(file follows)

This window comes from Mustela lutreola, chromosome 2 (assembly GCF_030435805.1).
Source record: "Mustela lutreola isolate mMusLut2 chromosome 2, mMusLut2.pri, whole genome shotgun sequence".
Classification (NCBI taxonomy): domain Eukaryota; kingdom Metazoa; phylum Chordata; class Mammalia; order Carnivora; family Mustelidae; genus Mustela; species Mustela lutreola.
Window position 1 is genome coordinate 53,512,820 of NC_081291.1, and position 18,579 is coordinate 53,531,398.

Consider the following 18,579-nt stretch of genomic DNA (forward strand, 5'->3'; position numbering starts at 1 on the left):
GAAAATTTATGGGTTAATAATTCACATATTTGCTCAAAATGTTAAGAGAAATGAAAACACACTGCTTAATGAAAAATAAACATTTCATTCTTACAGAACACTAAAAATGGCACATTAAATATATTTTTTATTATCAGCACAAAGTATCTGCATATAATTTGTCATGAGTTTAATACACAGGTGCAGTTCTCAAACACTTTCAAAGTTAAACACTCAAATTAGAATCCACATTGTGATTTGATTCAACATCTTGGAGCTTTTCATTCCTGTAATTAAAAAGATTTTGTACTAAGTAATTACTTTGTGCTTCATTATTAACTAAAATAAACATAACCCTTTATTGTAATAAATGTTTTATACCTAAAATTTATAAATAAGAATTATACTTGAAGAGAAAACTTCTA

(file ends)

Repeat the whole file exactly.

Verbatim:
This window comes from Mustela lutreola, chromosome 2 (assembly GCF_030435805.1).
Source record: "Mustela lutreola isolate mMusLut2 chromosome 2, mMusLut2.pri, whole genome shotgun sequence".
Classification (NCBI taxonomy): domain Eukaryota; kingdom Metazoa; phylum Chordata; class Mammalia; order Carnivora; family Mustelidae; genus Mustela; species Mustela lutreola.
Window position 1 is genome coordinate 53,512,820 of NC_081291.1, and position 18,579 is coordinate 53,531,398.

Consider the following 18,579-nt stretch of genomic DNA (forward strand, 5'->3'; position numbering starts at 1 on the left):
GAAAATTTATGGGTTAATAATTCACATATTTGCTCAAAATGTTAAGAGAAATGAAAACACACTGCTTAATGAAAAATAAACATTTCATTCTTACAGAACACTAAAAATGGCACATTAAATATATTTTTTATTATCAGCACAAAGTATCTGCATATAATTTGTCATGAGTTTAATACACAGGTGCAGTTCTCAAACACTTTCAAAGTTAAACACTCAAATTAGAATCCACATTGTGATTTGATTCAACATCTTGGAGCTTTTCATTCCTGTAATTAAAAAGATTTTGTACTAAGTAATTACTTTGTGCTTCATTATTAACTAAAATAAACATAACCCTTTATTGTAATAAATGTTTTATACCTAAAATTTATAAATAAGAATTATACTTGAAGAGAAAACTTCTA